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Where Are You Going, Where Have You Been? | The Nation

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Where Are You Going, Where Have You Been?

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She is MARILYN MONROE when she falls madly in love with her Gemini twin Cass C (the son of Charlie Chaplin). She is Angela in The Asphalt Jungle. Who's the blonde? "Who's the blonde? The blonde is my client, 'Marilyn Monroe,'" says her agent. "M-marilyn is only a career. She hasn't any 'well-being,'" Norma Jeane answers him. Under the name Gladys Pirig, she is a student in a Renaissance-poetry class at UCLA in 1951, reading George Herbert's poem "The Altar" out loud to the class. "Most Promising Starlet 1951." In '52, the role of Nell in Don't Bother to Knock. The release of photographs taken by the Marxist photographer Otto Ose in 1949: "The nude photos of Norma Jeane Baker, a/k/a 'Marilyn Monroe' he'd taken that day would become the most famous, or infamous, calendar nudes in history. For which the model would earn fifty dollars and millions of dollars would be earned by others. By men." "Miss Golden Dreams"--dropped from The Studio. Who tries killing herself. The role of Rose in Niagara is what saves her. She is famous. Lover now both to Cass C and Eddy G (the son of Edward G. Robinson)--Cass C and Eddy G are lovers, too. Pregnant by one of them (which one, she doesn't know). At the party following the Niagara premiere, confronting Mr. Z, in Rose's mocking undertone: "Do you remember that day in September 1947? I was just a girl. I was so scared! I hadn't yet been given my Studio name. Do you remember hurting me, Mr. Z? Do you remember making me bleed, Mr. Z?... Years ago. And then you dropped my contract, Mr. Z. Do you remember?"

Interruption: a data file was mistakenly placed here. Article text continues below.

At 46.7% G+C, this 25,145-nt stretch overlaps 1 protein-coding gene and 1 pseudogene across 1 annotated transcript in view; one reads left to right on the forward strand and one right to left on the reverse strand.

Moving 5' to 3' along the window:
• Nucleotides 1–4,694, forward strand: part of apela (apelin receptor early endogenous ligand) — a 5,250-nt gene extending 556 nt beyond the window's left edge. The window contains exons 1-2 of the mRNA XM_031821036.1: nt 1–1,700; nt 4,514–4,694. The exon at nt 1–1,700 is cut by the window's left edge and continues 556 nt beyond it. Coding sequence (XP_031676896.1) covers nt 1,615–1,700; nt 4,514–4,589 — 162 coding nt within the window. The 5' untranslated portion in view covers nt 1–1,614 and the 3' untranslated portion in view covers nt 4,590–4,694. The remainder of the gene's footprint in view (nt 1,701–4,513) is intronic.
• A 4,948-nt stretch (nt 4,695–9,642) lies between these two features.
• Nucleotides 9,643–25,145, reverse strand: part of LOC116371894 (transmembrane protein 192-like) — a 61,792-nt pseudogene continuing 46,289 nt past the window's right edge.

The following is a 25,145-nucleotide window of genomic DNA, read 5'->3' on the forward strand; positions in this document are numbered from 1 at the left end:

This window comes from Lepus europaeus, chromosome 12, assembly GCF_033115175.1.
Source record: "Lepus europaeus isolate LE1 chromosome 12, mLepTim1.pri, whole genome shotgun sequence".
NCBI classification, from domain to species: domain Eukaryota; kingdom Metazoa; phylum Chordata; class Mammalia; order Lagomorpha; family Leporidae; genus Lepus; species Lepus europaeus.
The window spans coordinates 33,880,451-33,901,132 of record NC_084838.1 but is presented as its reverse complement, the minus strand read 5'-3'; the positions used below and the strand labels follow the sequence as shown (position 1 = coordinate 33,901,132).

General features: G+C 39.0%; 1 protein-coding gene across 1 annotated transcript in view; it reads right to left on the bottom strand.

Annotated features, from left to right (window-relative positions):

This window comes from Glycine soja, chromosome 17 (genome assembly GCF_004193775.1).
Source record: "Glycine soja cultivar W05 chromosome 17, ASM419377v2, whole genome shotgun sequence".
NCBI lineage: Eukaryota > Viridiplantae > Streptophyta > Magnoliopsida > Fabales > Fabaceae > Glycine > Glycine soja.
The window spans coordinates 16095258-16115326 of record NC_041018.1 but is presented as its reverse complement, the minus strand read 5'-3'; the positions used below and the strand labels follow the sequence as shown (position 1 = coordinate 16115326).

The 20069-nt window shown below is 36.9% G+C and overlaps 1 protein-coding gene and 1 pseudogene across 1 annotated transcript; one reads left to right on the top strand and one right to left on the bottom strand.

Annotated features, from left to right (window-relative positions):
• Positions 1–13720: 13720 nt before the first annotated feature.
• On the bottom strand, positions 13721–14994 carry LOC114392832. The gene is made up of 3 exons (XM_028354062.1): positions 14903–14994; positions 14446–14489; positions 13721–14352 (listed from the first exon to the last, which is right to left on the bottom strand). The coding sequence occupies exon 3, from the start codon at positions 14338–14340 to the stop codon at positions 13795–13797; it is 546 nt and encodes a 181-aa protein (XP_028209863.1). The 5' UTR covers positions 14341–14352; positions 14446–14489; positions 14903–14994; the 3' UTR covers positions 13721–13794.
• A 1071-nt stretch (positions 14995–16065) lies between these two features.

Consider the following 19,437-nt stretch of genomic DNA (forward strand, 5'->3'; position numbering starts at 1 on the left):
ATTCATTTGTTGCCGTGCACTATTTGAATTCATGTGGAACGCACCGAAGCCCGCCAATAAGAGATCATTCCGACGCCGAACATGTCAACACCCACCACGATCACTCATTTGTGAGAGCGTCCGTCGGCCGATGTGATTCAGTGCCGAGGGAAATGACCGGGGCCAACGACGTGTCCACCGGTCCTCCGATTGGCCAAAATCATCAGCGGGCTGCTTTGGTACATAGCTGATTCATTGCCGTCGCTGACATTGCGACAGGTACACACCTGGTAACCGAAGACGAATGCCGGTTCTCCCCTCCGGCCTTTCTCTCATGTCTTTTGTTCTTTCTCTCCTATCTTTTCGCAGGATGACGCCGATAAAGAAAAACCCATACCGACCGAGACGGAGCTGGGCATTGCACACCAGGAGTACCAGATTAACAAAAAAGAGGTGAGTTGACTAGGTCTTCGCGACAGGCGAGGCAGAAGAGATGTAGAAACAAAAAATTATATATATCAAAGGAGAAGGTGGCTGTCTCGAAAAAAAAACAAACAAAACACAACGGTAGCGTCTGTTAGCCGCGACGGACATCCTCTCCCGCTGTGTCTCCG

About the Author

Lawrence Joseph
Lawrence Joseph
Lawrence Joseph's most recent books of poems are Into It and Codes, Precepts, Biases, and Taboos: Poems 1973-1993,...